Turkey's Karpowership expects to supply electricity to S. Africa in 2024
RABAT, Nov 10 (Reuters) - Turkey's Karpowership, which has the world's largest fleet of floating power stations, expects to start producing 450 megawatts of electricity in South Africa in 2024 to curb the power shortage there, chief commercial officer Zeynep Harezi said.
The company expects to sign a financial deal by the end of this year, after it received an environmental licence to operate its "powership" in Richards Bay, Harezi told Reuters on the sidelines of an African investment forum in Marrakech in Morocco.
The National Gas Company of Trinidad and Tobago Limited (NGC) NGC’s HSSE strategy is reflective and supportive of the organisational vision to become a leader in the global energy business.
In addition to Richards Bay, the company plans two other LNG-powered floating stations in South Africa to be able to generate a total of 1.2 gigawatts, as part of a 20-year contract, with a five and 10-year early exit clauses, she said.
"We hope to get environmental licences for the other two sites - Saldanha and Coega - in the upcoming weeks," she said.
The company sees opportunities in Africa's energy shortage, which worsened after the COVID pandemic and the rise in fuel prices due to the war in Ukraine.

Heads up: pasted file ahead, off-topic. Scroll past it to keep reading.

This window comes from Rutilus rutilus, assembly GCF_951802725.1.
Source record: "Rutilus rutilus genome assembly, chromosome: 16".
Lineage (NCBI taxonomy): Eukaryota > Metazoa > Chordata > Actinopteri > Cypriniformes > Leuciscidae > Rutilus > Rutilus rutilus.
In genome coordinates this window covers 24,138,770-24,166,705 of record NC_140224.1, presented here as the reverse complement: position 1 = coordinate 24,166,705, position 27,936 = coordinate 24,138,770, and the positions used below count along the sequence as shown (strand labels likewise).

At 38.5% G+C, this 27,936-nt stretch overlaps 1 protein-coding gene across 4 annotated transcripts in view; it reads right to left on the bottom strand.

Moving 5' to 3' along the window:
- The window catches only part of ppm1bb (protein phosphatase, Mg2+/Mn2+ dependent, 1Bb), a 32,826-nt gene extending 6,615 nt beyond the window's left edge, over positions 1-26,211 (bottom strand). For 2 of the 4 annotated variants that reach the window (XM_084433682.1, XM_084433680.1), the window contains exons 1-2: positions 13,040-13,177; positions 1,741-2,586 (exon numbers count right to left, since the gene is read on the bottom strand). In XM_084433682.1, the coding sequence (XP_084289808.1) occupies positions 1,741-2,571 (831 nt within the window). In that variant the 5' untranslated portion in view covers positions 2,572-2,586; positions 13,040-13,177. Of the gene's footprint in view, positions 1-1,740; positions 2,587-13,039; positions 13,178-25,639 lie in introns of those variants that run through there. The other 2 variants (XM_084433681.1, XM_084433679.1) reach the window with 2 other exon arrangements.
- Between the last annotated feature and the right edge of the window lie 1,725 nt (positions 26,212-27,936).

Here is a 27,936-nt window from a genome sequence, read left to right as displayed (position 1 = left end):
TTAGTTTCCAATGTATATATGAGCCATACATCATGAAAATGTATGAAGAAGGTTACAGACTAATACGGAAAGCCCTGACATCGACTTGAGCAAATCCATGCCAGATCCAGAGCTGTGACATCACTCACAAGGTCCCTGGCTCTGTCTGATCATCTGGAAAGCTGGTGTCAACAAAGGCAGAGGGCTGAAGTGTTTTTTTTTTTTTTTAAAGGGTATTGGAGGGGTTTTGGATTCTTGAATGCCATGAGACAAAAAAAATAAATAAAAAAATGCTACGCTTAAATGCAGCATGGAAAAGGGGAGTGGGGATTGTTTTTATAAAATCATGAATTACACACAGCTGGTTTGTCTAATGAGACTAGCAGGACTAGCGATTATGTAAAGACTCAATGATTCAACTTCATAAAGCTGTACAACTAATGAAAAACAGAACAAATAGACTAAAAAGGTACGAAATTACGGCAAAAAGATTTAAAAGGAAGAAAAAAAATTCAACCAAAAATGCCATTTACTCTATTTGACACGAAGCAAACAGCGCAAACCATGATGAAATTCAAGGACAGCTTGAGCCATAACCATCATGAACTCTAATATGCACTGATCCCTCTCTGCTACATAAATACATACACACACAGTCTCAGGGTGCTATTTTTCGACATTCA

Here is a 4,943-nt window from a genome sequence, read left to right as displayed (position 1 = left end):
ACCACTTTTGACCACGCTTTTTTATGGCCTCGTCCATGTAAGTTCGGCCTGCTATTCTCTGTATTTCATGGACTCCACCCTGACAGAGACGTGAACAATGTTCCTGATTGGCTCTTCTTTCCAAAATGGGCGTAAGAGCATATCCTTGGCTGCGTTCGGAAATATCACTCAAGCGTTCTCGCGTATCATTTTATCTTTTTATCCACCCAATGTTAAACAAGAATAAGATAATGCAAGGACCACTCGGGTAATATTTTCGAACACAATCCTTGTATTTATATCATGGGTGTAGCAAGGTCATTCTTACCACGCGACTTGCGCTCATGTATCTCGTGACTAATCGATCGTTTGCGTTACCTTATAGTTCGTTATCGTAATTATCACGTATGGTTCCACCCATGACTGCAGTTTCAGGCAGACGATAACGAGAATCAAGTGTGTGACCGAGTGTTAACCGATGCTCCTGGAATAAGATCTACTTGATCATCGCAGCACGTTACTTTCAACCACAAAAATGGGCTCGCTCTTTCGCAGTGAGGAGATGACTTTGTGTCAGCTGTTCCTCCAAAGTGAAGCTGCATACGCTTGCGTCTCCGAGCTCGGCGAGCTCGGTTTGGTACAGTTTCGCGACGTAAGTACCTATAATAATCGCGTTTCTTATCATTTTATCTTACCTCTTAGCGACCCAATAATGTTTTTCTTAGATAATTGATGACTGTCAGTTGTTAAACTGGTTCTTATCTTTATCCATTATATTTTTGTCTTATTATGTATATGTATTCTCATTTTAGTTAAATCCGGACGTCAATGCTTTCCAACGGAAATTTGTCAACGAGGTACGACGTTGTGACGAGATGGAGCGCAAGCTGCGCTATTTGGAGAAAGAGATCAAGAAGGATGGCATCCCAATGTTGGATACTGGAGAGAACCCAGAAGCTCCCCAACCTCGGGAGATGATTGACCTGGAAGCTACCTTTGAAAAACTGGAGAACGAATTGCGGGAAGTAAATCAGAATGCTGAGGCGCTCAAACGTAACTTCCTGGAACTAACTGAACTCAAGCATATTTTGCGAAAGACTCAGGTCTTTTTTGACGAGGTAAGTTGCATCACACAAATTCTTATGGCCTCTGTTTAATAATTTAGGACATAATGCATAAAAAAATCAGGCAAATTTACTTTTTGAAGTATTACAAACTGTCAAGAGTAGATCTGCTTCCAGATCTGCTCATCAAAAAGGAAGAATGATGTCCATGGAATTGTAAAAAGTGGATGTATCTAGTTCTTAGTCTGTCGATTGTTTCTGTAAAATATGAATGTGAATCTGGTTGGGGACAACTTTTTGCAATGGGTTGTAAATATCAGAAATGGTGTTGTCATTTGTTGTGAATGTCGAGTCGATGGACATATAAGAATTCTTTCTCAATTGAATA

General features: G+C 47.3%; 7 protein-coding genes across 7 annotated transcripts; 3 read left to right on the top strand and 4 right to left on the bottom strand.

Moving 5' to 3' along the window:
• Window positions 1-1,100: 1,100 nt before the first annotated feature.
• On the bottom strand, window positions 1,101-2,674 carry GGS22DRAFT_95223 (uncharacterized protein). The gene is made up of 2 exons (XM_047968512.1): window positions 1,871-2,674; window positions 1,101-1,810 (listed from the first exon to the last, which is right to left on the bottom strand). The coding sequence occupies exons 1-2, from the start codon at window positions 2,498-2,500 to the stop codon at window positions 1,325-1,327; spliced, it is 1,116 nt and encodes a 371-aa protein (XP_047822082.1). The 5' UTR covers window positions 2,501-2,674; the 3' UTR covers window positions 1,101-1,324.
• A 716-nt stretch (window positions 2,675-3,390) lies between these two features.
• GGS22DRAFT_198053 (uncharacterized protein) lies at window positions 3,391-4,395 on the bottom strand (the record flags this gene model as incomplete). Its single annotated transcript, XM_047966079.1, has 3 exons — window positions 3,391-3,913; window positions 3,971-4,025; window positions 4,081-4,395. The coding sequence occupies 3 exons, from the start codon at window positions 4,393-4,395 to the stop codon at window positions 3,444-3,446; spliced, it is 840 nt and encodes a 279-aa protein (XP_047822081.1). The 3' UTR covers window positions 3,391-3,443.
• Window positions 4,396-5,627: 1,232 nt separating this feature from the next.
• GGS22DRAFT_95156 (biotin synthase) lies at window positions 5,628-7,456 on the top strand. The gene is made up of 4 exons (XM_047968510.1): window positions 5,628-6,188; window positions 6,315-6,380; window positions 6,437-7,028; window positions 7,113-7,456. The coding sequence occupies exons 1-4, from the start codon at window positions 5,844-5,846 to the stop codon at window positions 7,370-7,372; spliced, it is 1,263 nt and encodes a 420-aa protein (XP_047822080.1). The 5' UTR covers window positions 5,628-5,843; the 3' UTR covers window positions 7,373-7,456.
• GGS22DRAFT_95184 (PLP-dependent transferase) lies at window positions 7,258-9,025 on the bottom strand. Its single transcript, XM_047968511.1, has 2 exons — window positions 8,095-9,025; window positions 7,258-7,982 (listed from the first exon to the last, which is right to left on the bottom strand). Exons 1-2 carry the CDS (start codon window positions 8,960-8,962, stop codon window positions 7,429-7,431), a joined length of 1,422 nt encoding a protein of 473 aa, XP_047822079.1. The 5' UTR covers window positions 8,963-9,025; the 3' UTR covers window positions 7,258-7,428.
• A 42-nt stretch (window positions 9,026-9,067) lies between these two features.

About 45% of Africans, or 600 million people mostly in Sub-Saharan Africa, lack access to electricity, according to the International Energy Agency.
Karpowership is in talks with Nigeria, Gabon, Democratic Republic of the Congo, Benin, Togo and Cameroun to supply their national grids, she said.
Guinea-Bisau has been receiving 100% of its electricity from Karpowership, which operates in 14 countries, mostly in Africa.
The company has 36 operational floating power stations and plans to increase its power-generating duel-fuel fleet to 46 vessels in the "next couple of months".
"Today we have 6,000 MW. In the next three to five years we plan to increase that to 10,000 MW," she said.
The company also operates a floating and regasification unit (FSRU) fleet and liquefied natural gas (LNG) carriers, she said. (Reporting by Ahmed Eljechtimi; editing by David Evans)